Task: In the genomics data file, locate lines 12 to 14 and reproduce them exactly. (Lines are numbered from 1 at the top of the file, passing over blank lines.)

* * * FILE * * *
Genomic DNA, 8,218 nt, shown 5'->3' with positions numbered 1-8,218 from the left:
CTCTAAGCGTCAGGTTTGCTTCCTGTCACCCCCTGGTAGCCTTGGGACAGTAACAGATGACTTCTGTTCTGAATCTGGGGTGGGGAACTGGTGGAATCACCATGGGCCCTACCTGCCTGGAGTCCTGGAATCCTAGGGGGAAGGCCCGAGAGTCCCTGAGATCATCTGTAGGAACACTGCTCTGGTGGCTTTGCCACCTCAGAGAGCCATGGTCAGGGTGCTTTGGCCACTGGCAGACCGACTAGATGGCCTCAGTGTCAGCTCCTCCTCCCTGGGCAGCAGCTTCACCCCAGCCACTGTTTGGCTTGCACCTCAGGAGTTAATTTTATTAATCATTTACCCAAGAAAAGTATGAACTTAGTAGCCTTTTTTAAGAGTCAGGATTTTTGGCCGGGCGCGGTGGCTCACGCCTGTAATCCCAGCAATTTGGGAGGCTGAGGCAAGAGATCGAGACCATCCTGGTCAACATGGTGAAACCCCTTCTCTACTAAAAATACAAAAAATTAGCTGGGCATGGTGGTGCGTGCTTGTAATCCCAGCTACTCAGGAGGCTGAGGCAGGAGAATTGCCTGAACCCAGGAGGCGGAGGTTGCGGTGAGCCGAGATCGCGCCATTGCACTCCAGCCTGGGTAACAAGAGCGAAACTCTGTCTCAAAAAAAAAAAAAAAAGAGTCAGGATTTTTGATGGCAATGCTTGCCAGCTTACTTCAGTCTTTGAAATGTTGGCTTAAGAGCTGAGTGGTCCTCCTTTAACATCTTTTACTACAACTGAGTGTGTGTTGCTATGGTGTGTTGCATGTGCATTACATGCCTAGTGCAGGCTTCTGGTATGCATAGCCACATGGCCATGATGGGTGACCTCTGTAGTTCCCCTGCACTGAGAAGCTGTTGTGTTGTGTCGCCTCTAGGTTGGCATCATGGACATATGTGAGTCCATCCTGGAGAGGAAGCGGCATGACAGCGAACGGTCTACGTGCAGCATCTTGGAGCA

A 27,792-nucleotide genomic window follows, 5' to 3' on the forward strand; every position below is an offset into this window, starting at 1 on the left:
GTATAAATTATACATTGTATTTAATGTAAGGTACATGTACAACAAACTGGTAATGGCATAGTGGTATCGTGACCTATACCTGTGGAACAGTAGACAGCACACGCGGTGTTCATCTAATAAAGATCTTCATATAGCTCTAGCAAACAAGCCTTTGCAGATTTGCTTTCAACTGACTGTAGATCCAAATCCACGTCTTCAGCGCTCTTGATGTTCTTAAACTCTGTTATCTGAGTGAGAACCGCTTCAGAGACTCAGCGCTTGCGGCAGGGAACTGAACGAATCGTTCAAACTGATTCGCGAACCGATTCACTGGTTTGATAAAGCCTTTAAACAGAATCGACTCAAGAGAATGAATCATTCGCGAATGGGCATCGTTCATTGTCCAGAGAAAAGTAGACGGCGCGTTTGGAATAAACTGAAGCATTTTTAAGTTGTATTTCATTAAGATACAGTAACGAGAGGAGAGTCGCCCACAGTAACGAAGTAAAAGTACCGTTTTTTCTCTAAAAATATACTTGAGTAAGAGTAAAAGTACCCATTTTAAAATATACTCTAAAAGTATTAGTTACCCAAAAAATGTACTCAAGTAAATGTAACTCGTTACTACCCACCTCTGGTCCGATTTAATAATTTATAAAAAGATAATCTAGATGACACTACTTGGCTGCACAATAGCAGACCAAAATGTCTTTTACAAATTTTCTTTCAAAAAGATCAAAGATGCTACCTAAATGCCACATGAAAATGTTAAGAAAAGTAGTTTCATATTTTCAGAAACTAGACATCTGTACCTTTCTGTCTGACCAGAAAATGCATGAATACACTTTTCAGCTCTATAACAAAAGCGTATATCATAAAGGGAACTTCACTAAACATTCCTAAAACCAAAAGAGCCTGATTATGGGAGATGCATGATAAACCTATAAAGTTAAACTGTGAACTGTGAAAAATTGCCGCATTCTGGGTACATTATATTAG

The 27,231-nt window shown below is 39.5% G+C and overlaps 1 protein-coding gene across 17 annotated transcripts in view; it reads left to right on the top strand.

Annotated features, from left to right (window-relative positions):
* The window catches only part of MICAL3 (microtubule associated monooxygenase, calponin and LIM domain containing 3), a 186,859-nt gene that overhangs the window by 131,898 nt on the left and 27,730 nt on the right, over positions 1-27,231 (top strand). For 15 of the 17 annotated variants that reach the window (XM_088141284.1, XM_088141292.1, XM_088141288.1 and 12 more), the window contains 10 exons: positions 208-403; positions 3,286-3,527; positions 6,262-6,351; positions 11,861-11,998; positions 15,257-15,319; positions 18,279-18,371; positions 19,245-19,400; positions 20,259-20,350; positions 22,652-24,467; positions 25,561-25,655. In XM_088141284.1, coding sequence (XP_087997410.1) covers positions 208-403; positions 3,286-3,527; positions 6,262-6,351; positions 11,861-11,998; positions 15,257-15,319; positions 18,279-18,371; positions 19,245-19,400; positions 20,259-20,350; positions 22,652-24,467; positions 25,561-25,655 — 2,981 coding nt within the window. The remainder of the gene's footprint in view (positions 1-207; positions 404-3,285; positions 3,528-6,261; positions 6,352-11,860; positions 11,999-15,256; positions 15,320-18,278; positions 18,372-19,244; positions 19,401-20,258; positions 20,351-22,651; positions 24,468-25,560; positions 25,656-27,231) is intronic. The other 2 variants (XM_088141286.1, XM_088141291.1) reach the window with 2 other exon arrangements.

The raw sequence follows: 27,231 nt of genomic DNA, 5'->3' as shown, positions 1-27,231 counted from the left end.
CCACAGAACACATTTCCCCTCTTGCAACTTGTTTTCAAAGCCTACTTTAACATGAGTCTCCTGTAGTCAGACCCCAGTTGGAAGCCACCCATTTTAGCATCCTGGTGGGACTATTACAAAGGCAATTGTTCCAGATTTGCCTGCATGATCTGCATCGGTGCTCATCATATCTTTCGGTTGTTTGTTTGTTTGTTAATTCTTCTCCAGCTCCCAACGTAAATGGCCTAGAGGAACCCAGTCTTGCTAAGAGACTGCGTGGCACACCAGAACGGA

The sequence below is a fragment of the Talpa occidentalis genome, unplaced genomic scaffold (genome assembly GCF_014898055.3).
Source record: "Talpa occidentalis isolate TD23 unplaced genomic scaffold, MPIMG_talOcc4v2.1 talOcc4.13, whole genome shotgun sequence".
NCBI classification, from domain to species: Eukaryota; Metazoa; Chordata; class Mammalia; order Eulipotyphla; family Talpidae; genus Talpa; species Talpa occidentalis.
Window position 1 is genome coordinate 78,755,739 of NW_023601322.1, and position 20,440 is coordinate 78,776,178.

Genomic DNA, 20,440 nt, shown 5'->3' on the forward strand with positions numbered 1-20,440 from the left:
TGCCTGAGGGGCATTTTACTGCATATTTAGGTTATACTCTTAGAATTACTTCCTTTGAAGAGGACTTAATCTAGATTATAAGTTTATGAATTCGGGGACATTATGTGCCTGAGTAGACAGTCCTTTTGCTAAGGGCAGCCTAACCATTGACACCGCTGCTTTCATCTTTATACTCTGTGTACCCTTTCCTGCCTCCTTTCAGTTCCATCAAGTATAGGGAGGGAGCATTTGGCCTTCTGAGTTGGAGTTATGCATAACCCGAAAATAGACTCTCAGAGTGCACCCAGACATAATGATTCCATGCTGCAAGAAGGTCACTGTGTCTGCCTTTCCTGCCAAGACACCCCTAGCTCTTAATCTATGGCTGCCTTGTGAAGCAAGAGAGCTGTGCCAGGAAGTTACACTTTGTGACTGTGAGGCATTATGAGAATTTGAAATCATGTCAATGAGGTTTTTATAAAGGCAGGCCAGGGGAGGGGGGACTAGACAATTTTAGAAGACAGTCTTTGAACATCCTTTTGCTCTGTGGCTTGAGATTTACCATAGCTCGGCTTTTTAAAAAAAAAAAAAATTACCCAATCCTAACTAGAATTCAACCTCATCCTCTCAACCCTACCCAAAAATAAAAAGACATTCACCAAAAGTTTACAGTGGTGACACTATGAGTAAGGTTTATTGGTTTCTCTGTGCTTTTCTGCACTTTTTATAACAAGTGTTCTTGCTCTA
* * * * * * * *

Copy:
NCBI classification, from domain to species: Eukaryota; Metazoa; Chordata; class Mammalia; order Eulipotyphla; family Talpidae; genus Talpa; species Talpa occidentalis.
Window position 1 is genome coordinate 78,755,739 of NW_023601322.1, and position 20,440 is coordinate 78,776,178.

Genomic DNA, 20,440 nt, shown 5'->3' on the forward strand with positions numbered 1-20,440 from the left: